ASME.MVC.Models.DynamicPage.ContentDetailViewModel ContentDetailViewModel
Robot Aims to Help Children with Cerebral Palsy

Robot Aims to Help Children with Cerebral Palsy

A new robotic device, driven by pneumatic-based actuators and a unique equilibrium-point control system, is being integrated into clothing to predict user movement, aiding in mobility disorders.
Comfortable, affordable robotic clothing that can predict the user’s movement could soon help children and others with mobility disorders, like cerebral palsy, achieve greater control of their arms.
The new robotic device, driven by pneumatic-based actuators and a unique equilibrium-point control system, includes several mechanical innovations and improves upon many assistive robots on the market, said Jonathan Realmuto, an assistant mechanical engineering professor at the University of California, Riverside, and project leader.  
A new lightweight, self-adjusting robotic sleeve is helping people with upper mobility disorders do more, easily and comfortably. Photo: University of California, Riverside.
The robot, made from soft textiles like nylon and elastics for comfort and natural mobility, forms a type of sleeve that contains bladders that inflate to provide force for movement. The research is supported by a $1.5-million National Science Foundation grant.
Wearable, lightweight robots for people with upper mobility disorders are not widely available, said Realmuto, who collaborated closely with Jun Sheng, a UCR ME assistant professor, on the project. The team wants to change that.

The new technology, recently published in Frontiers, could eventually be used in a variety of applications and industries. “We’re prototyping for children with movement disorders, but our goal is for our technology to be universal,” Realmuto said. “These ideas can be translated to different sectors.”

You Might Also Enjoy: 4 Advances in Soft Robotic

The problem with many of the wearable robots today is that they are made from rigid parts, and do not provide a comfortable, effective fit to optimally transfer energy and provide support, Realmuto said. They also include motors for impedance control that add weight and rigidity to the device. While building on its past research, the UCR team chose several design and technology strategies to solve those shortcomings.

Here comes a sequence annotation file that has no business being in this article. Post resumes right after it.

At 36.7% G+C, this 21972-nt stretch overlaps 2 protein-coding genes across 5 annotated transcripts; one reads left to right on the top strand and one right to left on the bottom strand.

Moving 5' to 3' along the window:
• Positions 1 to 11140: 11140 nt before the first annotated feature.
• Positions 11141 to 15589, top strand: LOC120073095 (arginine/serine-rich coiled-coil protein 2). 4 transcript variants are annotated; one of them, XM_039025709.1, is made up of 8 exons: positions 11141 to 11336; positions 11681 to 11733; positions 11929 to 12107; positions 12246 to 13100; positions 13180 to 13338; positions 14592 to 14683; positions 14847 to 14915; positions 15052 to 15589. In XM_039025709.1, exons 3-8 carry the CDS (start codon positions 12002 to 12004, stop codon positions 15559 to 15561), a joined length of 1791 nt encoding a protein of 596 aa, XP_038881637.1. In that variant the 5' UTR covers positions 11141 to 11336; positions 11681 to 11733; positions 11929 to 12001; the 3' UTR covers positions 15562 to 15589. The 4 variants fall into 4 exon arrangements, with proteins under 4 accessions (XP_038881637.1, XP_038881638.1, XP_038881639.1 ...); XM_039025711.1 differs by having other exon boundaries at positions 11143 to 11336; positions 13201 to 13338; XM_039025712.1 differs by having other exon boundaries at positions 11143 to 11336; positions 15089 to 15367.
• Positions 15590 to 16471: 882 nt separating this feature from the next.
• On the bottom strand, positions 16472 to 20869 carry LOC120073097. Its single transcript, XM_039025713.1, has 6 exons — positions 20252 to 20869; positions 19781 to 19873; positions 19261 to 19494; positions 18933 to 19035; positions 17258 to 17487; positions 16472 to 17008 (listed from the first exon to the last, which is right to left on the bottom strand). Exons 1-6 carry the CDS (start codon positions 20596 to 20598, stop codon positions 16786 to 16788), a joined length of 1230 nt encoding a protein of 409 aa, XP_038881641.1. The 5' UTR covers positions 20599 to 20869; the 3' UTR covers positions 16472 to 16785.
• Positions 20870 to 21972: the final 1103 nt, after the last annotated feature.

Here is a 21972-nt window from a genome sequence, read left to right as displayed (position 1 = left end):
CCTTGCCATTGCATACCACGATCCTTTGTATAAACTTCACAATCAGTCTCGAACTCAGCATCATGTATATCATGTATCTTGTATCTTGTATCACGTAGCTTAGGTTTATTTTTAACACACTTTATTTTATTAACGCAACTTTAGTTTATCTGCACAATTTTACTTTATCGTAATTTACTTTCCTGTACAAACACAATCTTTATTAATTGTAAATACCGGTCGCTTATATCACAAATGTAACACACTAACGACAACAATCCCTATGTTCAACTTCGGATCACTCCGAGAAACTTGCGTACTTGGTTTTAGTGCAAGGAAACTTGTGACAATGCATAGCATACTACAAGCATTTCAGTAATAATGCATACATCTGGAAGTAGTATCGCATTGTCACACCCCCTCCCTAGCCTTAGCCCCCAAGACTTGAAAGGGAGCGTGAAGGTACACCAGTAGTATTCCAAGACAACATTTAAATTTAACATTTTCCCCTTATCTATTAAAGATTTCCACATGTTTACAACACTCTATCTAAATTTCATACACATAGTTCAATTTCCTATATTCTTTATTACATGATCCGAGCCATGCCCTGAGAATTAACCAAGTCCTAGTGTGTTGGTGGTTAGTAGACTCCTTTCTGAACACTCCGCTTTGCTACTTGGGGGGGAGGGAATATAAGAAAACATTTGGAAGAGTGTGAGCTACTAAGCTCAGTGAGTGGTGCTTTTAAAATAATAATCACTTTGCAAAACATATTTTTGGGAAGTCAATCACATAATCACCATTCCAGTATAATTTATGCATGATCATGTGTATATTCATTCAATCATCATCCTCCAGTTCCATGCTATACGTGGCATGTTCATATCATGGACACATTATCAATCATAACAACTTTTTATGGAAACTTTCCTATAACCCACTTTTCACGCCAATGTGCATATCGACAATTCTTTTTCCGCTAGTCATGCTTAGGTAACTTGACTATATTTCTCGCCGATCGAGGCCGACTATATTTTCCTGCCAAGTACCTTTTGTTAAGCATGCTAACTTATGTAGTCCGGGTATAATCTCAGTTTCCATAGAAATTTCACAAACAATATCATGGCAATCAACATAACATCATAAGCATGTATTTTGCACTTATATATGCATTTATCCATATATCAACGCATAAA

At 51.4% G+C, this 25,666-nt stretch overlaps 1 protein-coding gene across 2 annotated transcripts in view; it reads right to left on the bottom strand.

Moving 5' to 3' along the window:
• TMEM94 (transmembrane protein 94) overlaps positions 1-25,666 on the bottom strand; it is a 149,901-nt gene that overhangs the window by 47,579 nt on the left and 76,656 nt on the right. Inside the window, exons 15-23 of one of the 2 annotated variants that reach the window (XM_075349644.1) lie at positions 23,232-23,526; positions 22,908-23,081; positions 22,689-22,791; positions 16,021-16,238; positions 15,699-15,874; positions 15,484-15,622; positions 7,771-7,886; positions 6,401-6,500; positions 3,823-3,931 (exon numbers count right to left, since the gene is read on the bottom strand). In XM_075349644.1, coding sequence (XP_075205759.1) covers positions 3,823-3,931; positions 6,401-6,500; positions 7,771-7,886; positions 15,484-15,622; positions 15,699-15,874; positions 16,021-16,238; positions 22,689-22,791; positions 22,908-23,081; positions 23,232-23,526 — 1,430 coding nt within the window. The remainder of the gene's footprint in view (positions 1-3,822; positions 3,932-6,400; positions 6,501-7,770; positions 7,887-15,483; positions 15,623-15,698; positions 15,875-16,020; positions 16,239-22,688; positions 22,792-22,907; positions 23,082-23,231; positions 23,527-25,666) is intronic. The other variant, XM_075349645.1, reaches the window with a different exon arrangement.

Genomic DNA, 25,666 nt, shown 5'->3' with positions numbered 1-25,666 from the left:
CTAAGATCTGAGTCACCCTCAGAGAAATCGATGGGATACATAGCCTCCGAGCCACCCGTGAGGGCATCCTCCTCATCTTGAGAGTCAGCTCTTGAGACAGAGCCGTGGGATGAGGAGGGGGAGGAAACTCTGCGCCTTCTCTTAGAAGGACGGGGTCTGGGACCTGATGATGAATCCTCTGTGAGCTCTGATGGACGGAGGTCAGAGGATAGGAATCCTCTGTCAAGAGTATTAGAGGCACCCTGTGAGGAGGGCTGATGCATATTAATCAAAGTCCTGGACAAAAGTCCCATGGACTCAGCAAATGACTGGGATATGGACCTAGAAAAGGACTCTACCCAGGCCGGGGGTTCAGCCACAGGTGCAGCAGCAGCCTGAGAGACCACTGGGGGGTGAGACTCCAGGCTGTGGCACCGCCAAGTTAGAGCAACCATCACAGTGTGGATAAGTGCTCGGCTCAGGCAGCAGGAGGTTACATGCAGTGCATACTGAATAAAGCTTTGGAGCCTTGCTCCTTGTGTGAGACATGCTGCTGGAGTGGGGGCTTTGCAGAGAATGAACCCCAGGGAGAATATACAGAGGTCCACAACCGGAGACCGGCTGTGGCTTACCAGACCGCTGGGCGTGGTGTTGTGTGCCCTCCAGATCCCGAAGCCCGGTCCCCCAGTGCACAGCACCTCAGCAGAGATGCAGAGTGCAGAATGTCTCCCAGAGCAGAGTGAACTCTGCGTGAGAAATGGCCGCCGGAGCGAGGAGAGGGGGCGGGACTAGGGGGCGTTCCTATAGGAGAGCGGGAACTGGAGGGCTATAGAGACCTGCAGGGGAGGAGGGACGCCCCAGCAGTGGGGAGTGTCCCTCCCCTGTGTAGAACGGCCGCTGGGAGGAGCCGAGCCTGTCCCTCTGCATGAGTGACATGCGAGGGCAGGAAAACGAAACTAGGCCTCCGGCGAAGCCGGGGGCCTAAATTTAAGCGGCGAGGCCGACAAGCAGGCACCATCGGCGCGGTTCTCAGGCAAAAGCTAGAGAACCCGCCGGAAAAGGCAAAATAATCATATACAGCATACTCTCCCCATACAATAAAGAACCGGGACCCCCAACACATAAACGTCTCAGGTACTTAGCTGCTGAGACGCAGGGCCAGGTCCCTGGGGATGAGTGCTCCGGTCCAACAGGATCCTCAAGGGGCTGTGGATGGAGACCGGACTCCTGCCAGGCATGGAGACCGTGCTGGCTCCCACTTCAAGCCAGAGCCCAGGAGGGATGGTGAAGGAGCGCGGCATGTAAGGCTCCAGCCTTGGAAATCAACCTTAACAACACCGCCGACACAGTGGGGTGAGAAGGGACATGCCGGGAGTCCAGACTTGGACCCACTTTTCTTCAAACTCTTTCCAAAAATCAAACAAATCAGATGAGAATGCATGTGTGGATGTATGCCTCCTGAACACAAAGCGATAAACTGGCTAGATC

The team’s forearm robot is secured with soft bands just below the elbow and above the wrist. Two actuators sewn into a sleeve are made from a top layer of knit elastomers and a bottom layer of ballistic nylon. They sit on the top (dorsal) and underside (ventral) of the forearm. Offboard compressors deliver air to the actuators, but small, mobile air tanks could be used in the future, Realmuto said.
The ventral actuator provides motion to turn the forearm upwards, while the dorsal actuator turns the palm downward. A pneumatic pressure sensor and surface electromyogram sensors (sEMG), used to detect voltage from muscles when they contract, were integrated into the actuators. Disposable hydrogel comfortably secures the electrodes to skin.

Here's A Similar ReadBerry Picking Today, Robotic Surgery Tomorrow

The fabric is unique in that the top only stretches longitudinally, while the bottom layer barely stretches, Realmuto said. The researchers use the measurement of overall strain to gauge how the bladder volumes change when they are pressurized. Those readings aid them in accurately programming the actuators for different types of bending or twisting.

“In order to program different motions, you want some level of strain that's different in different directions,” he said. “That gives you a way program how the volume will change when you pressurize the actuators.”

Sign up: ASME Membership Benefits
The team is continuing to develop a unique “volitional controller” that will help the robot interpret the user’s intentions and act in ways the human wants to move. The sEMG sensors feed the muscle data into an algorithm that will teach the robot about the user’s intentions.

“We can use that data to predict the actual equilibrium of the human and we can move the equilibrium of the robot to be congruent with that,” he said. “We’re trying to move the equilibrium of the robot in a way that’s a little bit ahead of the equilibrium of the human. This is a completely different control paradigm than what people have been exploring.”

In early testing (conducted without personalized algorithms) to gauge motor strength in different environments, the robot reduced the users’ efforts by 14 percent. “They can feel the robot helping them, and then they start using less energy,” Realmuto said, adding that he was pleased with the results.

Another Good ReadThe Strength and Versatility of Robotic Grippers

The researchers will use the NSF funding to generate personalized algorithms and further develop the controller. They also plan to eventually add more degrees of movement and other advancements to the devices. The team is working with patients from a pediatric movement disorder clinic at Children’s Hospital of Orange County to test and refine the prototypes.

“All of these children we tested were really excited about the device,” Realmuto said.
Jeff O’Heir is a science and technology writer based in Huntington, NY.

You are now leaving